As artists increasingly face lost income due to cancelled commissions and exhibitions due to the coronavirus (Covid-19) pandemic, the Magazzino Italian Art Foundation in Cold Spring, New York, is asking eight Italian artists to create a work new work that will be unveiled at the end of May.
The idea for the curatorial project was born from “the absolute need to support artists in this difficult time—some didn’t have the option to go home, some are immigrants living in New York and some lost or don’t have access to their studios”, says the director Vittorio Calabrese. “In the end, artists will save us all, and we're highlighting their importance and fragility.”
The chosen artists—Alessandro Teoldi, Andrea Mastrovito, Beatrice Scaccia, Danilo Correale, Davide Balliano, Francesco Simeti, Luisa Rabbia and Maria Domenica Rapicavoli—are multi-generational and work across various mediums, ranging from conceptual art to painting and sculpture. All eight of the artists are currently working in lockdown in New York.
Though the Hudson Valley-based foundation, which is dedicated to post-war Italian art, remains closed to the public per state and health officials' recommendations, the project aims to “keep the conversation going in this moment of displacement and isolation”, says Calabrese.
While New York is currently the epicentre of the Covid-19 outbreak in the US, Italy has been one of the countries hardest hit by the virus, with around 14,000 deaths so far. But rather than focus on the ongoing tragedy of the pandemic, Calabrese says the project foregrounds the community and intimacy people around the world are finding in other ways.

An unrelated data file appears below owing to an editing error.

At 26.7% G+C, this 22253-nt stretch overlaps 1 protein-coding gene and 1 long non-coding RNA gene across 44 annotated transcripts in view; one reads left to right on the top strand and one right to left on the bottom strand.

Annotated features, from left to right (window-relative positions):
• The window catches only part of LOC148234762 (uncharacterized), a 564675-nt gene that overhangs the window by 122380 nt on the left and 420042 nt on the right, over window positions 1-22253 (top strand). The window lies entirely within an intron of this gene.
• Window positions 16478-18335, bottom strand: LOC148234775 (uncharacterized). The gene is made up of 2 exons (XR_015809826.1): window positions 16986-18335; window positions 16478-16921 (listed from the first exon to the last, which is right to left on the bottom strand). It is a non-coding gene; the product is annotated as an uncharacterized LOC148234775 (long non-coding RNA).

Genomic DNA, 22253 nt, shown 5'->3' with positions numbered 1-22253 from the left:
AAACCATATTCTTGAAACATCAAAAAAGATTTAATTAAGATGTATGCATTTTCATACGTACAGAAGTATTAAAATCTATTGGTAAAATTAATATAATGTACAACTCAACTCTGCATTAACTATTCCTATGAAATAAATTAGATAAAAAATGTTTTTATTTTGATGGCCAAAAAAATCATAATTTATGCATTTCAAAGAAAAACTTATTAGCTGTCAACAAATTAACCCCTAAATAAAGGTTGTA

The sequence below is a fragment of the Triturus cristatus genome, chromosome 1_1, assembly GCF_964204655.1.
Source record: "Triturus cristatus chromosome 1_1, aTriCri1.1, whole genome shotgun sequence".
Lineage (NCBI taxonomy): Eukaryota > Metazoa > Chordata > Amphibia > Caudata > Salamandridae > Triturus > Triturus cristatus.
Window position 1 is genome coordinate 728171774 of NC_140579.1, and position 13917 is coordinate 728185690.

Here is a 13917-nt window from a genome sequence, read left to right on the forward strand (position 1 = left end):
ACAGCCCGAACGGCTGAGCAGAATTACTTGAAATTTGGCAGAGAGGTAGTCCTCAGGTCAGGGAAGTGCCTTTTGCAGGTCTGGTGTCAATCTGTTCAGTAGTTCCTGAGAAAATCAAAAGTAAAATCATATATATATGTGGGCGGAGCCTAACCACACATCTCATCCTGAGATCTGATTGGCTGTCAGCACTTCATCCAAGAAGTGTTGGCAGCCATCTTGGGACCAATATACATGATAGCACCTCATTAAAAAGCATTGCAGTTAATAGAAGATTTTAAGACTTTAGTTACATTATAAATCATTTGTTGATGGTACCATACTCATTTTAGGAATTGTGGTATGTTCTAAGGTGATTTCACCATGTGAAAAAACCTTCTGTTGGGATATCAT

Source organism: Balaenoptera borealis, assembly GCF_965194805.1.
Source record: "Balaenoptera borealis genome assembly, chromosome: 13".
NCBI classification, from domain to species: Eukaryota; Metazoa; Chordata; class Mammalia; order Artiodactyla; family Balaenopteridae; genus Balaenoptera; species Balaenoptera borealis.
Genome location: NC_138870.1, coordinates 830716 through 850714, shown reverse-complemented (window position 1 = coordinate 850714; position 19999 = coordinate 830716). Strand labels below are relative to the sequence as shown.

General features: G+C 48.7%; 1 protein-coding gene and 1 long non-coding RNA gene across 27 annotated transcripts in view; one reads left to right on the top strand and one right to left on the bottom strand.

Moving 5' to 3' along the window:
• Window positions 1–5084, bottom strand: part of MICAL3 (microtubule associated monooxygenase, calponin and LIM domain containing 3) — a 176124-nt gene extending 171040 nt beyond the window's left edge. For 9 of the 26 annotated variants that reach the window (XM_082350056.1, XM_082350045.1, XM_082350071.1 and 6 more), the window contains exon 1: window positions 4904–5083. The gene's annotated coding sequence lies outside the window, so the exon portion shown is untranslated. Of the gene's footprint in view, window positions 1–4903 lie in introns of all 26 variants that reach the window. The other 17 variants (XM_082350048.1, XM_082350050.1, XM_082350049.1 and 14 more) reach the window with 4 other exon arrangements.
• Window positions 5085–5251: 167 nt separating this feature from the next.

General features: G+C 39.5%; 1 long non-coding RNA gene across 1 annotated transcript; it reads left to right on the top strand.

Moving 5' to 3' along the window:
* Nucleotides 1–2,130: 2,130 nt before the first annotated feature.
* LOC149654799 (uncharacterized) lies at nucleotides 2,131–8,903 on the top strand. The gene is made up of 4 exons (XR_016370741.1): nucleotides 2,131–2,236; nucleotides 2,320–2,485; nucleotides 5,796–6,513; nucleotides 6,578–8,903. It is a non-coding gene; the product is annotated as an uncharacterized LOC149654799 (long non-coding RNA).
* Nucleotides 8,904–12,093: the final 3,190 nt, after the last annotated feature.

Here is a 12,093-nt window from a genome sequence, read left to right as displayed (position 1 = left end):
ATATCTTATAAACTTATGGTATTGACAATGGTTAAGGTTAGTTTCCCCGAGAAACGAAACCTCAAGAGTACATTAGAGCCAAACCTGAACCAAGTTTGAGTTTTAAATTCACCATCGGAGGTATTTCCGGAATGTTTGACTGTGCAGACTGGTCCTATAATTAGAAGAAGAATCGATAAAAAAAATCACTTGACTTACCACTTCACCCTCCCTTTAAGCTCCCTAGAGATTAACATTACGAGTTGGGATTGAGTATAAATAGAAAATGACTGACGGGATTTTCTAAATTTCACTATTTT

“We wanted to keep ties with our community—the art world and the Italian art community—even stronger during this time with something that can connect us all on a regular basis,” Calabrese says.
The foundation will share the artists’ process on its social media channels before the culmination of the project, which will be presented in either “an actual exhibition or a digital one—we’ll see how it goes”, Calabrese says, noting the indefinite timeline for social distancing measures currently.
Moreover, as New York's spring art season remains on hold, “we felt that there are so many programmes online right now where artists are not being compensated for their contribution”, Calabrese says. Magazzino is offering the artists an honorarium for the project but will not acquire the works.
“We hope these projects can bring hope and inspire more people to look at this [time] as a way of coming up with something positive and renovating ourselves—there is a light at the end of the tunnel,” Calabrese says. “When this is all over, we’ll throw a big party.”